"That legislation required all retailers of cellphones to take back unwanted phones," Hunts said. "This applied to either the phone they had sold in the first place, or if the consumer wanted to get rid of their old phone, the retailer had to take back that old phone."
Over the approximately one decade during which California has been tracking e-waste disposal statistics, the volume of e-waste that's been recycled has fluctuated from year to year and has declined from its peak year of pounds recycled.
In 2005, the first year of the e-waste program, recyclers submitted 225 claims to the state for payment totaling $31 million for an estimated 65 million pounds of e-waste that was recycled.
Those numbers rose steadily the next few years and peaked in 2008, when recyclers submitted 412 claims seeking $96 million in payment for 218 million pounds of e-waste.
The e-waste recycling activity gyrated the next few years and eventually rose to another peak, in 2012, when recyclers submitted 318 claims with a combined value of $83 million for 212 million pounds that were recycled.
Approved recyclers can submit claims to the California Integrated Waste Management Board, which will then pay the recyclers based the weight, type, and ultimate handling of the processed materials, among other factors. Claims typically are submitted once a month. After that, the state reimburses the recyclers, who pay those who submitted the devices originally.
"We are seeing more awareness and growing participation of trying to do e-waste recycling the right way, more than other places," Caswell said. "People in the Bay Area tend to be more environmentally minded."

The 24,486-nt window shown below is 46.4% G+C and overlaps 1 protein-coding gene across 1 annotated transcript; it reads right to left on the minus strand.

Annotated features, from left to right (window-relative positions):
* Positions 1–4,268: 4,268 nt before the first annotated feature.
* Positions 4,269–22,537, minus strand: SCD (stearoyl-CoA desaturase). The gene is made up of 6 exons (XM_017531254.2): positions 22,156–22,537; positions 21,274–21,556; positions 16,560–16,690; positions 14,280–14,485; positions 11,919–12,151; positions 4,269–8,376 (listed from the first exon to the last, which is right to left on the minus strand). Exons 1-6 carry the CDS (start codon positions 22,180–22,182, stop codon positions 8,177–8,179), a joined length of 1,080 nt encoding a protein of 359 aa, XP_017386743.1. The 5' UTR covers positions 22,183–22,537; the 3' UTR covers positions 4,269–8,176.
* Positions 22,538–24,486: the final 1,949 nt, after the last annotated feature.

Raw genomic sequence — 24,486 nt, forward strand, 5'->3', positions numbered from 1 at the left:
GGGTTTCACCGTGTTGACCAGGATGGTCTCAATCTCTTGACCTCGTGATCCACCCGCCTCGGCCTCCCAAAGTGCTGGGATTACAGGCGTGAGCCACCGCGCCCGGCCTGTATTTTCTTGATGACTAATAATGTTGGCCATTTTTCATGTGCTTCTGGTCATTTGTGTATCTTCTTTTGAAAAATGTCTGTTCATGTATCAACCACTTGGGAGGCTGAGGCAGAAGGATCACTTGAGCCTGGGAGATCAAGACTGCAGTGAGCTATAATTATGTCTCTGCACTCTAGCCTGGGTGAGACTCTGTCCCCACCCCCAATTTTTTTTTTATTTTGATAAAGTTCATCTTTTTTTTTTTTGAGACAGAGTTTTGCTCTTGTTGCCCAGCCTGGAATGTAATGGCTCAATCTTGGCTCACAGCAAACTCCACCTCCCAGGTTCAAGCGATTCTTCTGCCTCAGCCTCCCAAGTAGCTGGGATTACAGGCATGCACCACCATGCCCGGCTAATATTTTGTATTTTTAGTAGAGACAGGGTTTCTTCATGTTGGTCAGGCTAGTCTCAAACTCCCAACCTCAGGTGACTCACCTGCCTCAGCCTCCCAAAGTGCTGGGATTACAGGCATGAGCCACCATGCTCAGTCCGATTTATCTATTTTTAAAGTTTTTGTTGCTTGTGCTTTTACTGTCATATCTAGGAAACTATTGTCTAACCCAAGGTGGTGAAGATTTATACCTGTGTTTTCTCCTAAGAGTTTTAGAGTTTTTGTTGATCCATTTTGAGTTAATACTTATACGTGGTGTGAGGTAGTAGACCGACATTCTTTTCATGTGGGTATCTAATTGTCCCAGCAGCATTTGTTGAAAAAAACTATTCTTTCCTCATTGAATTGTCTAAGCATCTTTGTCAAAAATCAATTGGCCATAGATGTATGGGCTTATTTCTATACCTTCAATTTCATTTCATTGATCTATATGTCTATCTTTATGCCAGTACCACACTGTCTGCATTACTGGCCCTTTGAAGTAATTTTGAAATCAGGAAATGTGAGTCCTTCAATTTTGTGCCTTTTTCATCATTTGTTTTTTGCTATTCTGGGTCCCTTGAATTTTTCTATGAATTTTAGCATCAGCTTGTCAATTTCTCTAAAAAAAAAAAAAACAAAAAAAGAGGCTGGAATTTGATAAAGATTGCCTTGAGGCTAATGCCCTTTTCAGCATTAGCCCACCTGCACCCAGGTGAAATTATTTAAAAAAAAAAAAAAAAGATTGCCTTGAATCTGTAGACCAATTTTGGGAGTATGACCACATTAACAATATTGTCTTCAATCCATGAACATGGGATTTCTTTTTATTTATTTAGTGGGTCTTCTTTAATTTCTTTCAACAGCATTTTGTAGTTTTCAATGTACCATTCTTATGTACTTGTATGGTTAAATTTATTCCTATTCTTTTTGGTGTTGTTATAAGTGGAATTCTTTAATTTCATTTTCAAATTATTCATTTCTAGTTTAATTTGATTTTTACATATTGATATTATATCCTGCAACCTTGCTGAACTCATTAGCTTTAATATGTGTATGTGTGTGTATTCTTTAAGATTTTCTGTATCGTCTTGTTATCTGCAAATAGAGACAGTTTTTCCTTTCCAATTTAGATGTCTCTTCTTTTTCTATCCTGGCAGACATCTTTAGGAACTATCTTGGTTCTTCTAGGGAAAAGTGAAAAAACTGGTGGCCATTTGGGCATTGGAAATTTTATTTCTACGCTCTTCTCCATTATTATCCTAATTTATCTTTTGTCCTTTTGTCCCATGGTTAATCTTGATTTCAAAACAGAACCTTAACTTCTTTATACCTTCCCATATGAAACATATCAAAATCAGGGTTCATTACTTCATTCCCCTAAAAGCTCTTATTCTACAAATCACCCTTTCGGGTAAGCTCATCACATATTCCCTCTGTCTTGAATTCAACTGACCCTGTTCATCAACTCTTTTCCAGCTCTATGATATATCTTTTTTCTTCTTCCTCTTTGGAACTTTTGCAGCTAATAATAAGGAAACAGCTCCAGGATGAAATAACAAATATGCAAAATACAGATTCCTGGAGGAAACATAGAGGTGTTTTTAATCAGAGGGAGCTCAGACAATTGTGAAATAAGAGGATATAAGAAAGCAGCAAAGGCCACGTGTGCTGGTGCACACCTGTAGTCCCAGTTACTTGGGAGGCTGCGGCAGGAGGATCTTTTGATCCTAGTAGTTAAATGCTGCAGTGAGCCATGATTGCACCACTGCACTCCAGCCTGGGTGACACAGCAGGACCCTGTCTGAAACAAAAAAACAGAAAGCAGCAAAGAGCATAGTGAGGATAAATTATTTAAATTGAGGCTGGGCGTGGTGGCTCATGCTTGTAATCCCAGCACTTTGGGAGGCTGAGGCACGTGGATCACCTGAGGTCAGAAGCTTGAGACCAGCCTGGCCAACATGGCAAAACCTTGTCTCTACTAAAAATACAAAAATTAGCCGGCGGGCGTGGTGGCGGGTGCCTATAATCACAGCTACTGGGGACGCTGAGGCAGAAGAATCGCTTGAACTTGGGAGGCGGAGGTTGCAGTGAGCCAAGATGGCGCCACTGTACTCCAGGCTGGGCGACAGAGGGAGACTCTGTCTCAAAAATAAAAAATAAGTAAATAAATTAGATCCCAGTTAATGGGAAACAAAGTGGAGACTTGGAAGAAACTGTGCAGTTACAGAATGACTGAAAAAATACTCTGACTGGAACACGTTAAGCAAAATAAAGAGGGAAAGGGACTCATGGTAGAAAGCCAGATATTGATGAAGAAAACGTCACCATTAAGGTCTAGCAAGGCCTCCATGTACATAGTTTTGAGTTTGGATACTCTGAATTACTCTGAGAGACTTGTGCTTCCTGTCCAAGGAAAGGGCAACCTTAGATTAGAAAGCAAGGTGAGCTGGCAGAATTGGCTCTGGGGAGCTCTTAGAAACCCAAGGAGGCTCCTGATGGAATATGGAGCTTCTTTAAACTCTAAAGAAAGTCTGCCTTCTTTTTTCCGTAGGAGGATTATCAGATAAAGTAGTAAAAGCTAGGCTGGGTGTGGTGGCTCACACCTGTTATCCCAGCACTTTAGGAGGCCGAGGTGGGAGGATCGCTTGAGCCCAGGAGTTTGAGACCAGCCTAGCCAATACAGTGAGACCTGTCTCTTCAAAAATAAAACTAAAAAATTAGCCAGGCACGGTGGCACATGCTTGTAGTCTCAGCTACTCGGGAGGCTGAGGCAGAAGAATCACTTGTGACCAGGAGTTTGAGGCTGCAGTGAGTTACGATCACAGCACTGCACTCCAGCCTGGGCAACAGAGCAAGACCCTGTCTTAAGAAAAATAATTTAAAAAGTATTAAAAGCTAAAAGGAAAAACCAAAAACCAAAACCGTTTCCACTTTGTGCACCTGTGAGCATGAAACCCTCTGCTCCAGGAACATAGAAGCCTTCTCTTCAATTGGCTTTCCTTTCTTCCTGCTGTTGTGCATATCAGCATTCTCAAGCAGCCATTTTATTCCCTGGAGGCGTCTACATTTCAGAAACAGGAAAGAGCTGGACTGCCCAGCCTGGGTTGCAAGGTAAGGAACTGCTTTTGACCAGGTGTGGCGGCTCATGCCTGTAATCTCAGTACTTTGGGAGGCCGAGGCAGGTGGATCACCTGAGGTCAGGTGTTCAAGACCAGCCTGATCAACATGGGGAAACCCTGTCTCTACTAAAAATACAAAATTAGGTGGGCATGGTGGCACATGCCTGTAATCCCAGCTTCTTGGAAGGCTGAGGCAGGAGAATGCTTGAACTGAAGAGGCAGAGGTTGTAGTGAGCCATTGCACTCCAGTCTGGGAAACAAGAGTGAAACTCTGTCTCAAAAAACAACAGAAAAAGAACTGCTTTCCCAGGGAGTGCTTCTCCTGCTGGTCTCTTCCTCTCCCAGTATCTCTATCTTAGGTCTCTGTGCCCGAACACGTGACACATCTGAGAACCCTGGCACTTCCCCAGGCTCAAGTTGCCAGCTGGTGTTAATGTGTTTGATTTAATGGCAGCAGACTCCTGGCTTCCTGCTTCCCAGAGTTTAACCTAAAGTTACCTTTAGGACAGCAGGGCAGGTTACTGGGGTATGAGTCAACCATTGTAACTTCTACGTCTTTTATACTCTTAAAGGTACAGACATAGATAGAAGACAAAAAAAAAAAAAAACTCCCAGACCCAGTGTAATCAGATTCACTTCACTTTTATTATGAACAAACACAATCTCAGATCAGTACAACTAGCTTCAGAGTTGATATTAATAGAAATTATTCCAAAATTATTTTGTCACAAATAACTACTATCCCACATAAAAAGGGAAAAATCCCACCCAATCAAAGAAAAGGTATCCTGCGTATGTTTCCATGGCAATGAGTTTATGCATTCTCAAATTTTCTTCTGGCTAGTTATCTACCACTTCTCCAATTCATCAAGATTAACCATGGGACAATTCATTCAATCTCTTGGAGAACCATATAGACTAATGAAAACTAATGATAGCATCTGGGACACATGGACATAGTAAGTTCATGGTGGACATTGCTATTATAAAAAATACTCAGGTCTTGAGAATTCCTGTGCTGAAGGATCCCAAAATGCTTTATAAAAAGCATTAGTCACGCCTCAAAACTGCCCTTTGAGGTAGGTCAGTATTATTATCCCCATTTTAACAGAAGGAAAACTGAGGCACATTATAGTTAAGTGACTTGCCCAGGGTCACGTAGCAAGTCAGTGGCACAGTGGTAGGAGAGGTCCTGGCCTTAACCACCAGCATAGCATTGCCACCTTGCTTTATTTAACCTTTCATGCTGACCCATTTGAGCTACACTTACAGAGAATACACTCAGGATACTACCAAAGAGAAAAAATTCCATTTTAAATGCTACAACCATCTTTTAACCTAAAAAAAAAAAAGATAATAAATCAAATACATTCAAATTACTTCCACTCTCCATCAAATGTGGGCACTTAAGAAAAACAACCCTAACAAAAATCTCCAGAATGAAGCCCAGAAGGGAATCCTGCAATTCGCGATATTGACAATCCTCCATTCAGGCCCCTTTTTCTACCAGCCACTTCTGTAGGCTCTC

Not all devices can be officially recycled under the California covered electronic waste program. "Covered electronic devices" are items that the state's Department of Toxic Substances Control deems to be hazardous at the time they are discarded.
These devices include TV sets and computer monitors with cathode ray tubes, TV sets and computer monitors with liquid crystal display (LCD) screens, laptop computers with LCD screens, plasma TV sets, and personal, portable DVD players with LCD screens.
Many consumers are accustomed to pocketing some cash when they bring their cans and bottles to a recycling center. But they shouldn't necessarily expect the same sort of micro bounty should they attempt to properly dispose of e-waste. Because electronic devices have greatly differing recycled values, people might wind up actually having to pay to properly dispose of numerous types of items.
"Many devices cost a lot more to process, and they have little residual value after being recycled," Taggart said.
A printer has a commodity value of 5 cents a pound after its components have been recycled, but costs 25 cents a pound to process, Taggart said. A desktop or laptop computer has a commodity value of 25 cents a pound and costs about 25 cents a pound to process, he estimated.
In sharp contrast, a smartphone has a commodity value ranging from $2.50 to $3 a pound after being recycled, while the processing cost is about $1 a pound.
"Cellphones are so tiny and so efficiently manufactured, there is a much higher precious metals weight," Taggart said.
©2016 the Contra Costa Times (Walnut Creek, Calif.) Distributed by Tribune Content Agency, LLC.